For example, you could create an exercise routine that starts with filling up your water bottle. That way, when you don’t feel like working out, you can simply tell yourself, “Just fill up the water bottle.” Your only goal is to start the routine and then continue from there.
For more about the importance of getting started, read this.
Step 2: Your routine should get you moving towards the end goal.
Most of the time, your routine should include physical movement. It’s hard to think yourself into getting motivated.
What is your body language like when you’re feeling unmotivated or lacking energy?
Answer: You’re not moving very much. Maybe you’re slumped over like a blob, slowly melting into the couch. This lack of physical movement is directly linked to a lack of mental energy.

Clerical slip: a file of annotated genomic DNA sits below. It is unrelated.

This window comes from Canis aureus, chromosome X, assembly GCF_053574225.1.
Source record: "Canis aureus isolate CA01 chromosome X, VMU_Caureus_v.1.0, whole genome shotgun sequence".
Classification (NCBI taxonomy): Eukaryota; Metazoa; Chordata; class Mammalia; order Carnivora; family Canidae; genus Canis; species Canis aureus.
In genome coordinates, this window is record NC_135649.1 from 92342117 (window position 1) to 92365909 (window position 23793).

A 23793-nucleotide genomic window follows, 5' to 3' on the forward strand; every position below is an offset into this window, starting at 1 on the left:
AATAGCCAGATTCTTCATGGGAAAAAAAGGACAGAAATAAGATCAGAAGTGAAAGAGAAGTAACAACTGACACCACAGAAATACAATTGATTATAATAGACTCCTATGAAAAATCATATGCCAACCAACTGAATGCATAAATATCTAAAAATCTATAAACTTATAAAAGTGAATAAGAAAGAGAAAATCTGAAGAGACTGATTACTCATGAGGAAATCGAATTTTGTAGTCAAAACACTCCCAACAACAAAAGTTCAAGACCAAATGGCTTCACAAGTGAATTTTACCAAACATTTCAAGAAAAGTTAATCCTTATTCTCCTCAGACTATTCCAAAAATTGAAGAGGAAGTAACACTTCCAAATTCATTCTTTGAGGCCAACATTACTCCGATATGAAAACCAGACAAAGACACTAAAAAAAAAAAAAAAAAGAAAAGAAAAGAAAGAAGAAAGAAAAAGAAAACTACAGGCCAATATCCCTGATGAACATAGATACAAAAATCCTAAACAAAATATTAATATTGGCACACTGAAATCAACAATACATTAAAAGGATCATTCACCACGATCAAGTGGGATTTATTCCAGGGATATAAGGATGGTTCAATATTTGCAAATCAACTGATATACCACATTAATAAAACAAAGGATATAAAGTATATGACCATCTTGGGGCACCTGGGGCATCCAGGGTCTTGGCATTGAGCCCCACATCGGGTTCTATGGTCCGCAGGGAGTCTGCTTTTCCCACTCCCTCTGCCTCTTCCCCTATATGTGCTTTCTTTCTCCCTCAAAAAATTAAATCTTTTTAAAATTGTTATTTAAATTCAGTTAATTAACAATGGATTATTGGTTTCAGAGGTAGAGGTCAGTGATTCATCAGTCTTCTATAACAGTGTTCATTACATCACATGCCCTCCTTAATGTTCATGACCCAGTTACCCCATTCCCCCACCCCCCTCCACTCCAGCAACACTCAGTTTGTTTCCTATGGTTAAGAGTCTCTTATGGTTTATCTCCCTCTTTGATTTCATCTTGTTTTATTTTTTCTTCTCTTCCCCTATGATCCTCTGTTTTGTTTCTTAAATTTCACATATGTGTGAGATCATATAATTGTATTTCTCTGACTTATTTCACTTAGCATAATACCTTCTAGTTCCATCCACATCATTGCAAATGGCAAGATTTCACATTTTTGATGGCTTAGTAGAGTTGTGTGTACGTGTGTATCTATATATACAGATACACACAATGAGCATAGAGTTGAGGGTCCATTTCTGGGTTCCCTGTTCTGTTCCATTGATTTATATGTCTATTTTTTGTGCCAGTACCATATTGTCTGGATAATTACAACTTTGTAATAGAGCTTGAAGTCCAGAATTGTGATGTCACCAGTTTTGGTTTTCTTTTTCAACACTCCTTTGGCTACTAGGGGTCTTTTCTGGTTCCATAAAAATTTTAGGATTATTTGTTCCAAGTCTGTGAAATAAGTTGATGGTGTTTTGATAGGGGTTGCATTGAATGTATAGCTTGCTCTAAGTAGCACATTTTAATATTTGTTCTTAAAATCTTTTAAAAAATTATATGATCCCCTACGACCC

The opposite is also true. If you’re physically moving and engaged, then it’s far more likely that you’ll feel mentally engaged and energized. For example, it’s almost impossible to not feel vibrant, awake, and energized when you’re dancing.
While your routine should be as easy as possible to start, it should gradually transition into more and more physical movement. Your mind and your motivation will follow your physical movement.
Related: physical movement doesn’t have to mean exercise. For example, if your goal is to write, then your routine should bring you closer to the physical act of writing.
Step 3: You need to follow the same pattern every single time.
The primary purpose of your pre-game routine is to create a series of events that you always perform before doing a specific task. Your pre–game routine tells your mind, “This is what happens before I do ___.”